This morning, while preparing to write an encouraging note for my friend Aimee, who is worried about undergoing a scheduled surgery today, I hit the synonym button to find a nicer word for “worry,” because it sounded so negative. My replacement options are: anxiety, perturbation, distress, unease, fretfulness, agitation, tension, and stress.
Folks, this is not a good word, any way you slice it. It’s weighed down with oppression and darkness, neither of which are burdens we’re designed to carry. In fact, there is a Bible verse that tells us we cannot add a single hour to our life with worry.
So why do we give worry so much of our time?
We are a nation of worriers. We worry about our weight, our families, the job, the boss, the kids, the bills, not getting the presentation, getting the presentation, getting sleep and staying healthy (both of which are hampered by worrying, FYI), overindulging, under estimating, and WHAT THE HECK IS THAT SPOT!
The list is quite possibly endless. Actually, it IS endless, because many of us, when something we’re worried about does not come to fruition, will find something else to worry about right away.
I’m not a worrier, for the most part. It still astounds my worrier friends that I haven’t used an alarm clock for about 15 years. I let the world wake me up.
“But you could oversleep,” they say. “You could be…” (cue ominous music) “late for work.”
Is that the best you’ve got? Over the many years I worked in an office, I did show up late for work on occasion, whether because of traffic, kids, dawdling, or just plain laziness, but I don’t believe I ever overslept. Even if I had, it wouldn’t have been catastrophic. In fact, I figured that if I ever did oversleep on a work day, I’d consider it a gift just to be able to do so. As corny and Pollyanna-like as it may sound, there’s a bright side to every situation.
I wonder how my worrier friend Aimee might respond when the doctor says, “Everything went beautifully” and hands over her after-care instructions? Will she fret over the possible side effects of the pain meds, or that being off her feet to heal will put a burden on others? Will she wonder how long the repaired ankle could possibly hold up?
Perhaps more importantly, would all that worry change anything? The good and the bad will come. My son is fond of telling me pessimists are never disappointed and sometimes proven right. However, I say, optimists can find something to be pleased about and probably have a more grateful heart.
I find it easier (and healthier) to remember that I’m in charge of nothing except my reaction to what’s happening at this moment. I don’t even get to decide what’s happening. When I’m driving, I can take reasonable steps to ensure my safety, like putting on a seatbelt and staying in the correct lane, but I cannot prevent an accident. Some texting fool could still come flying through a red light and turn my car into a mangled heap of metal. If it’s to happen, I can’t prevent it, even if I put all my energy into worrying about that specific possibility.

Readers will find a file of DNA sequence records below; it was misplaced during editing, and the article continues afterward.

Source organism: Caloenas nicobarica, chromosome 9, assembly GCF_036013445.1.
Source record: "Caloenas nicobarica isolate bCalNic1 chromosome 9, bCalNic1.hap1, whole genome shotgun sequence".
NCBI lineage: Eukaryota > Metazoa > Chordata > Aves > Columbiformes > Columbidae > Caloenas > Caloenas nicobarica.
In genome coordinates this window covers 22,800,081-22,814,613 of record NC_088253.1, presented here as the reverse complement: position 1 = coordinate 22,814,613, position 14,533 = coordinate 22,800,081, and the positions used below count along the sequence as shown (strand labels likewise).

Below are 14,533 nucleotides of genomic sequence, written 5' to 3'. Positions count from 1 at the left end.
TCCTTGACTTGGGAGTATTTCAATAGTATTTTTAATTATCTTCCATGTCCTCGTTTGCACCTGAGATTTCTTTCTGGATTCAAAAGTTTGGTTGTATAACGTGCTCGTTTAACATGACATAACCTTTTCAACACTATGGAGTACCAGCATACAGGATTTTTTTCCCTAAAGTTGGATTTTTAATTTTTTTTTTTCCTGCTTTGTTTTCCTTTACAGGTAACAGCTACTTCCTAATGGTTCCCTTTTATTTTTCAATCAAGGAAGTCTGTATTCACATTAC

On the other hand, how many of us pull into the driveway or parking lot and pause to be grateful for arriving safely? Considering that this safe arrival happens to us multiple times nearly every single day, we have much to be grateful for, have we not? Like waking up in every morning or getting to sleep in, safe travel is a gift.
So, I would suggest to Aimee that if she were to examine and be grateful for all the aspects of this surgery that went right, instead of feeling the pressures of anxiety, her heart might nearly burst with the goodness of it all (which could be irony, considering the potential repercussions of a bursting heart). But think of it. We live in a country filled with highly educated, deftly skilled doctors, at a time of advanced scientific knowledge where medical procedures considered impossible 50 years ago have become out-patient routines. Our hospitals have technology and equipment out the wazoo that can see everything from our pulse (with a finger cap, for Pete’s sake) to that tiny, squarish-shaped dot of a thingy hiding behind a wall of skin, bones, organs, and whatever we ate for dinner last night, and, we have doctors who know what to do about it. Modern medicine is AMAZING!
Life is amazing.
Every day, every minute, and every breath is a gift, as is every kiss, hug, sneeze and scraped knee, for they all give us reason to be grateful, even if only for the invention of Band-Aids. Find the good in the moment and share it with others. We’ve been given only so many hours . . . shall we spend them loving or fretting?
And he said to his disciples, “Therefore I tell you, do not be anxious about your life, what you will eat, nor about your body, what you will put on. For life is more than food, and the body more than clothing. Consider the ravens: they neither sow nor reap, they have neither storehouse nor barn, and yet God feeds them. Of how much more value are you than the birds! And which of you by being anxious can add a single hour to his span of life? If then you are not able to do as small a thing as that, why are you anxious about the rest? — Luke 12:22-26
Author’s Note: I dedicate today’s blog to my sweet and gentle friend, George, who is now dancing in sure-step with the Lord, free from all worry and the bondage of his earthly mind, and to his lovely Sheryl, who stands at the edge of a new way forward. There is goodness ahead. May you find joy amid the pain, light in the darkness, and comfort in the love of those around you.